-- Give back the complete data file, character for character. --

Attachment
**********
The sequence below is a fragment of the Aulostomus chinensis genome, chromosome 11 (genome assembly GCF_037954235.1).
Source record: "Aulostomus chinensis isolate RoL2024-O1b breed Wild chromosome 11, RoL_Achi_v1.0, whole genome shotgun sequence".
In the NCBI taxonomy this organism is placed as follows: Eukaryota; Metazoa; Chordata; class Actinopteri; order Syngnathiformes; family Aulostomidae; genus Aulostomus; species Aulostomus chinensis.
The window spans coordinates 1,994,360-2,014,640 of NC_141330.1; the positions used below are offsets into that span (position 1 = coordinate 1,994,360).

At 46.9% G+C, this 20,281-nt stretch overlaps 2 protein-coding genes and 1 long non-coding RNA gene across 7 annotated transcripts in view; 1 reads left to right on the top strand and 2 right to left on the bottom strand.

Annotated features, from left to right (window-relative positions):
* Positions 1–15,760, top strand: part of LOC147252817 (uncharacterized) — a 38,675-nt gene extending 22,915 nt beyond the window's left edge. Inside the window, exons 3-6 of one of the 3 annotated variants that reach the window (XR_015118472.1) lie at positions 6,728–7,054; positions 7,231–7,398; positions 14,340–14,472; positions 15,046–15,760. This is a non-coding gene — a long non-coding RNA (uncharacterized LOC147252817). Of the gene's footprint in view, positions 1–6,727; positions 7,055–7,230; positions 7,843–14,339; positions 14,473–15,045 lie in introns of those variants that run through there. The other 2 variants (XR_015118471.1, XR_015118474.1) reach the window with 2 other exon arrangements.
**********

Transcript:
The sequence below is a fragment of the Aulostomus chinensis genome, chromosome 11 (genome assembly GCF_037954235.1).
Source record: "Aulostomus chinensis isolate RoL2024-O1b breed Wild chromosome 11, RoL_Achi_v1.0, whole genome shotgun sequence".
In the NCBI taxonomy this organism is placed as follows: Eukaryota; Metazoa; Chordata; class Actinopteri; order Syngnathiformes; family Aulostomidae; genus Aulostomus; species Aulostomus chinensis.
The window spans coordinates 1,994,360-2,014,640 of NC_141330.1; the positions used below are offsets into that span (position 1 = coordinate 1,994,360).

At 46.9% G+C, this 20,281-nt stretch overlaps 2 protein-coding genes and 1 long non-coding RNA gene across 7 annotated transcripts in view; 1 reads left to right on the top strand and 2 right to left on the bottom strand.

Annotated features, from left to right (window-relative positions):
* Positions 1–15,760, top strand: part of LOC147252817 (uncharacterized) — a 38,675-nt gene extending 22,915 nt beyond the window's left edge. Inside the window, exons 3-6 of one of the 3 annotated variants that reach the window (XR_015118472.1) lie at positions 6,728–7,054; positions 7,231–7,398; positions 14,340–14,472; positions 15,046–15,760. This is a non-coding gene — a long non-coding RNA (uncharacterized LOC147252817). Of the gene's footprint in view, positions 1–6,727; positions 7,055–7,230; positions 7,843–14,339; positions 14,473–15,045 lie in introns of those variants that run through there. The other 2 variants (XR_015118471.1, XR_015118474.1) reach the window with 2 other exon arrangements.